Apple Mac ProHas Apple already released it’s latest Mac for pros? The upper-end iMac can now be configured with an Intel Core i5 or i7 quad-core processor, a 2TB hard drive, and up to 16GB of RAM; and the mammoth 27″ LED screen is nothing short of stunning. With all this power in Apple’s supposed consumer-level desktop, one has to wonder if there’s any need for a MacPro by anyone shy of George Lucas working on the next horrible sequel to StarWars. As a designer, I’ve spent the last 20 years accepting the fact that I had to buy the most expensive model of Mac available in order to get the power I needed to edit large multi-layered Photoshop files and videos. Buying a G3, G4, G5, and even the early MacPros was the only way to get a Mac which would support enough RAM to accomplish my job without adding two days to the work week. With Apple announcing the latest revision of the iMac to include a quad-core processor and plenty of room for more RAM, one has to wonder where that leaves the MacPro. Is Apple slowly warming us up to the fact that they’re phasing out the MacPro? Or are they, more likely, preparing to release a MacPro that will leave power-users absolutely stunned and breathless? Assuming Apple is not moving out of the tower market, I’m wondering what they could add to the MacPro line that would make my credit card leap from my wallet and slide through those little hand-held check-out devices at the Apple Store.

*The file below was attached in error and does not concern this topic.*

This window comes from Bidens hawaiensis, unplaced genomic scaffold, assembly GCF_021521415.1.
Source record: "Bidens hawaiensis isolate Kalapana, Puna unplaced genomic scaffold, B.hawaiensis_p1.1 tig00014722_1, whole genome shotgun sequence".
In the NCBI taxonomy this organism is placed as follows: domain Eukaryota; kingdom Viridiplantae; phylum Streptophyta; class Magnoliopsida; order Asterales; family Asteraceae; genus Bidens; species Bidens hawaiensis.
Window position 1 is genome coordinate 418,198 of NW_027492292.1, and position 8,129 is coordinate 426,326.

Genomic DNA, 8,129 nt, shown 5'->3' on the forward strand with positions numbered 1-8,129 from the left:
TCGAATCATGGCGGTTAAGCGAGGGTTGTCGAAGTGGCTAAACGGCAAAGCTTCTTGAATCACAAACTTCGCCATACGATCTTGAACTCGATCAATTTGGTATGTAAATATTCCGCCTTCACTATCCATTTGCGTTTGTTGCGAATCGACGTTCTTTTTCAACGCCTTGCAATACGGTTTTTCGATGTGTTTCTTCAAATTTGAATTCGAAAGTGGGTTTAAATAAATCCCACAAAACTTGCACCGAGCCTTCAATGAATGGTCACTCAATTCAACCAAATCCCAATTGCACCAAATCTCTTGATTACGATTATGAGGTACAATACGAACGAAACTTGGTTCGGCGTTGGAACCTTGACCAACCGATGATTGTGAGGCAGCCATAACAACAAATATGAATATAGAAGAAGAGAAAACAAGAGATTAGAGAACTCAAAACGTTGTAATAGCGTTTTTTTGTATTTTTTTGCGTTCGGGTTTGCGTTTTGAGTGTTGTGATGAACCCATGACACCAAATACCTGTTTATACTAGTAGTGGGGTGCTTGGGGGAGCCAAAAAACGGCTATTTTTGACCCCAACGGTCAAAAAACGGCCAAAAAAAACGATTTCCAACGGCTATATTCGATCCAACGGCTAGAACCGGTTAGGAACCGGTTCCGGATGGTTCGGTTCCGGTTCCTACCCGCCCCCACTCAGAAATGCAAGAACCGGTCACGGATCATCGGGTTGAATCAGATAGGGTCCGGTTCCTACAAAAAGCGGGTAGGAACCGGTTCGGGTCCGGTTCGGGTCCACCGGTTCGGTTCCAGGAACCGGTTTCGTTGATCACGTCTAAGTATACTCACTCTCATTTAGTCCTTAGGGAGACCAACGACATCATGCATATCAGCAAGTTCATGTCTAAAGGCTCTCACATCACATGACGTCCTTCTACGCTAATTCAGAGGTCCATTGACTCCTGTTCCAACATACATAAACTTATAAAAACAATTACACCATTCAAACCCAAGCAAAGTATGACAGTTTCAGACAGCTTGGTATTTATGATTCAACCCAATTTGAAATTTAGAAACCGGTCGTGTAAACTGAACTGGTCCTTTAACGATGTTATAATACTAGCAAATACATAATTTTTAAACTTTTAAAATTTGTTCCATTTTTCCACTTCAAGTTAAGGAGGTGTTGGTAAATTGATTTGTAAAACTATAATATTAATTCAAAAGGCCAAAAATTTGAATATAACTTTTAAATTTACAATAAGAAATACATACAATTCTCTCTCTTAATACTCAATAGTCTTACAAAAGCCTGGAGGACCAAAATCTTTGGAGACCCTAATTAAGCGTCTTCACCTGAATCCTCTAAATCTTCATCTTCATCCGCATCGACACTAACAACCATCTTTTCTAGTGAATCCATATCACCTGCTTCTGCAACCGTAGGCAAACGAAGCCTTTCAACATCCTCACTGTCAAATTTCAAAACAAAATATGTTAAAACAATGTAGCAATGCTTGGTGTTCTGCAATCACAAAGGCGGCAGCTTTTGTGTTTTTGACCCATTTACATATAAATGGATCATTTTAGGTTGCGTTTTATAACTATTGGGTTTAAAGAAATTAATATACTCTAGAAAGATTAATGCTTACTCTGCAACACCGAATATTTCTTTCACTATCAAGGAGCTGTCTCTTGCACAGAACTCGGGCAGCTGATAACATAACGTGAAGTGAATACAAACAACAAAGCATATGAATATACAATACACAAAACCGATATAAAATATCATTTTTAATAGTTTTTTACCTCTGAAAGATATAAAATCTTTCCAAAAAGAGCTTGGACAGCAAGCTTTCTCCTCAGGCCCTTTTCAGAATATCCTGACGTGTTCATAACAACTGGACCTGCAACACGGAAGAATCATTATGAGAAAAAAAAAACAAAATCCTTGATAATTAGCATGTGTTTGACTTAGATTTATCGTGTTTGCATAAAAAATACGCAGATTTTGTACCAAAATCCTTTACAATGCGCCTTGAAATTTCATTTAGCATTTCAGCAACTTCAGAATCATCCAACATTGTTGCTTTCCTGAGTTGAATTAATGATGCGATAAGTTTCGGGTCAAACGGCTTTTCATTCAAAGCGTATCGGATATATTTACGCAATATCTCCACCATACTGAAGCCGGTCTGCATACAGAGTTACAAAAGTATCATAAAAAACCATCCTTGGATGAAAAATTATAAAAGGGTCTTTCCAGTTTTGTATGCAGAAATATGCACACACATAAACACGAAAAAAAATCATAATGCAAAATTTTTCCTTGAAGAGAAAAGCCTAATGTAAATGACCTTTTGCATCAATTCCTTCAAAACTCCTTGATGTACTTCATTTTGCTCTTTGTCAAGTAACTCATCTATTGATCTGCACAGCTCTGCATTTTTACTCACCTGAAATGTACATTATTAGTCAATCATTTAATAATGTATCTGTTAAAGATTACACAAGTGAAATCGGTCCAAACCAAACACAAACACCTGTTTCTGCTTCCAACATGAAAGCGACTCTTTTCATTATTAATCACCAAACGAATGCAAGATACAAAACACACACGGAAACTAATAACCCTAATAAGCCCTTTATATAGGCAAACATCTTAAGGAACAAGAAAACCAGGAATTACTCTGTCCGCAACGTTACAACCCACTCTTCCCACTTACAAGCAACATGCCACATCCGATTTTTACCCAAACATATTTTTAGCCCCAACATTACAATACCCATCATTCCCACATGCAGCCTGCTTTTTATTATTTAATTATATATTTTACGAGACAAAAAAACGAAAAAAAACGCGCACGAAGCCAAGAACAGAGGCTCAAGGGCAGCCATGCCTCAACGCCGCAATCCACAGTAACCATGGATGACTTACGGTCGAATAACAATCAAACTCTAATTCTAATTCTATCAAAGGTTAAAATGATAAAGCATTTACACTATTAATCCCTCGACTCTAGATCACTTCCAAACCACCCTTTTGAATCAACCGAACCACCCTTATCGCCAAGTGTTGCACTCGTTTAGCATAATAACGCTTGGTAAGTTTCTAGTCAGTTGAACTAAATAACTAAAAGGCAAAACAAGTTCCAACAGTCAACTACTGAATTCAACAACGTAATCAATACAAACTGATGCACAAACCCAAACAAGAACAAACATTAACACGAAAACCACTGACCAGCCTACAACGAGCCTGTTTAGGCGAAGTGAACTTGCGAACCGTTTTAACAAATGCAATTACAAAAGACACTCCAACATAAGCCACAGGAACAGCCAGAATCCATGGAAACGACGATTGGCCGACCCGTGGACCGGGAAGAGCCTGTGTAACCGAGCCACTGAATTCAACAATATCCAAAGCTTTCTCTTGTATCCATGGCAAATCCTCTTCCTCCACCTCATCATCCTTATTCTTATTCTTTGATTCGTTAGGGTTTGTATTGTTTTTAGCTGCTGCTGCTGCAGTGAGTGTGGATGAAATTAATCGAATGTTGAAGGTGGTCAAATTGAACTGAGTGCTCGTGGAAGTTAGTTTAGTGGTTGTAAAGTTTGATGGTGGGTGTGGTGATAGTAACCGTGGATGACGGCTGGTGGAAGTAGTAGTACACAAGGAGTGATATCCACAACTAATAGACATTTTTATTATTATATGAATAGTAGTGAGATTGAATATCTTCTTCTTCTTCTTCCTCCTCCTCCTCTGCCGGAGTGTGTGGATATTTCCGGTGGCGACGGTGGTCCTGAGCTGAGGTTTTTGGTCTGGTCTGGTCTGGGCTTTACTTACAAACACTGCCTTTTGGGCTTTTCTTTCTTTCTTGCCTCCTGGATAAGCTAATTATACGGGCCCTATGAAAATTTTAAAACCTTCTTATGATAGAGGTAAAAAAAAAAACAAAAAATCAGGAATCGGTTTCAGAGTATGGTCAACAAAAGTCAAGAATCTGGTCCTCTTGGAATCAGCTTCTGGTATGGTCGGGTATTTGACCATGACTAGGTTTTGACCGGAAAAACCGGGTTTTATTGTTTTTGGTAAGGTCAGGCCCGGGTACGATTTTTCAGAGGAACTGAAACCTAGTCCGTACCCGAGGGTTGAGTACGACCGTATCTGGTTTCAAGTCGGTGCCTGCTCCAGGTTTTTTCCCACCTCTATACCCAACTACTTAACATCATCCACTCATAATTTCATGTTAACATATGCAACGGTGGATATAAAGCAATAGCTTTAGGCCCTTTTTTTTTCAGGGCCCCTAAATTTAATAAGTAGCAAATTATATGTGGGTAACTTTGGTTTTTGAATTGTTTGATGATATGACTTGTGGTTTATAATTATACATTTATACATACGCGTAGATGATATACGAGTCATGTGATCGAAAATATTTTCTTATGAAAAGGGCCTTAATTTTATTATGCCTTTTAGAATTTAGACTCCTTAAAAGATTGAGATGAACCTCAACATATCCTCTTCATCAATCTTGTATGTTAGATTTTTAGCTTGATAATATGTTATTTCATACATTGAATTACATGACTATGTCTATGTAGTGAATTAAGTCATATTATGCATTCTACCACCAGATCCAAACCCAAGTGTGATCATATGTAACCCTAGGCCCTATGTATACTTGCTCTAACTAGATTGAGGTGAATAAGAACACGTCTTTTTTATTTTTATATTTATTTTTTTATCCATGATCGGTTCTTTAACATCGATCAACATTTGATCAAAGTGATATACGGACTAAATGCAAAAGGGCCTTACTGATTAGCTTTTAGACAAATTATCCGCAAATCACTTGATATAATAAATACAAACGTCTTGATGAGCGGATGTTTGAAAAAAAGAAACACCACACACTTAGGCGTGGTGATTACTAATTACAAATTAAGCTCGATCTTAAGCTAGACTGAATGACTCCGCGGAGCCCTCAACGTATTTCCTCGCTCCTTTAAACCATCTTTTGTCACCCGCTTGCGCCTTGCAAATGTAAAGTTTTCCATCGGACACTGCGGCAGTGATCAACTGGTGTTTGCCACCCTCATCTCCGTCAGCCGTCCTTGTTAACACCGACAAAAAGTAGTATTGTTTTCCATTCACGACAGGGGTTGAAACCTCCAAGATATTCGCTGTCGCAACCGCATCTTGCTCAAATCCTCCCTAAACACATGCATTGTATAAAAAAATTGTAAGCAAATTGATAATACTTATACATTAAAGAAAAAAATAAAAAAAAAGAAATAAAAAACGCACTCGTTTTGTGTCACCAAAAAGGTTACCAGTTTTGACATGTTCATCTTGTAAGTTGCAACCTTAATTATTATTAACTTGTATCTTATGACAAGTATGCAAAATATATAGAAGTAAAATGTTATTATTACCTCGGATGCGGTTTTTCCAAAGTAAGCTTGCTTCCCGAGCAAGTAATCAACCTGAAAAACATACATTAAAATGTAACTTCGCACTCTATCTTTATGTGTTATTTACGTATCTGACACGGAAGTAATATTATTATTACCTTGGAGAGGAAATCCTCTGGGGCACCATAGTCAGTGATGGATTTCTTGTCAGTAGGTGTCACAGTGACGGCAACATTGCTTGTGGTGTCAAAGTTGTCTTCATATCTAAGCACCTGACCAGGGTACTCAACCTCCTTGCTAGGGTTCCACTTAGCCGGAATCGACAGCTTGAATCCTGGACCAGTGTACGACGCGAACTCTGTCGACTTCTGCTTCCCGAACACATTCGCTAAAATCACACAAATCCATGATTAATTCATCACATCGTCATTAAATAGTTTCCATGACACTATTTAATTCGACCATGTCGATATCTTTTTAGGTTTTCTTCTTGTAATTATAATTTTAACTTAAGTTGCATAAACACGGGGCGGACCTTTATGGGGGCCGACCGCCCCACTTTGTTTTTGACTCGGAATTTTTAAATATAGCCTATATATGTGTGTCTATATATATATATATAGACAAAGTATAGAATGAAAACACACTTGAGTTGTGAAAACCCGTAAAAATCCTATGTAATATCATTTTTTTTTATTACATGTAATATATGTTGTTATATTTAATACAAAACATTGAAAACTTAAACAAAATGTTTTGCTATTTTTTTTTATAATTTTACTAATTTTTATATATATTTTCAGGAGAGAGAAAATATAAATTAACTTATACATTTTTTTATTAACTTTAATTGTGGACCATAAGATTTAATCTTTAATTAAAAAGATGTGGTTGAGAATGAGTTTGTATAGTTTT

A beautiful case design and a relatively minor speed bump just isn’t going to cut it anymore.

The new high-end iMac already includes a more than adequate LCD screen for print and Web designers. It already has a capable media drive, plenty of room for 8 to 12GB of RAM, and a roomy hard drive for storing large graphics and video files. All these things were formerly only available to MacPro buyers. Even if Apple were to include a BluRay drive internally, I doubt it would be enough to sway most buyers to spend the extra $500 or more for a tower. The internal drive bays in the MacPro are nice, but hardly enough to sway me one way or another. External hard drives are cheap, extremely small, and run nearly silent nowadays. Apple iMac Now I know that high-end video editing requires every last ounce of power a Mac can offer. But just how large is that market for Apple? Is it enough to sustain the cost of developing such a machine? I don’t have those answers. The MacPro represents a very high profit margin for Apple, and I suspect that they’ve got something jaw-dropping in store for us in the near future. The new iMacs will surely steal quite a few customers from the MacPro camp, particularly high-end designers, photographers and all but the most high-end videographers. So the question is, are there enough people who require the power and extra expandability of the MacPro over the increasing market of iMac buyers.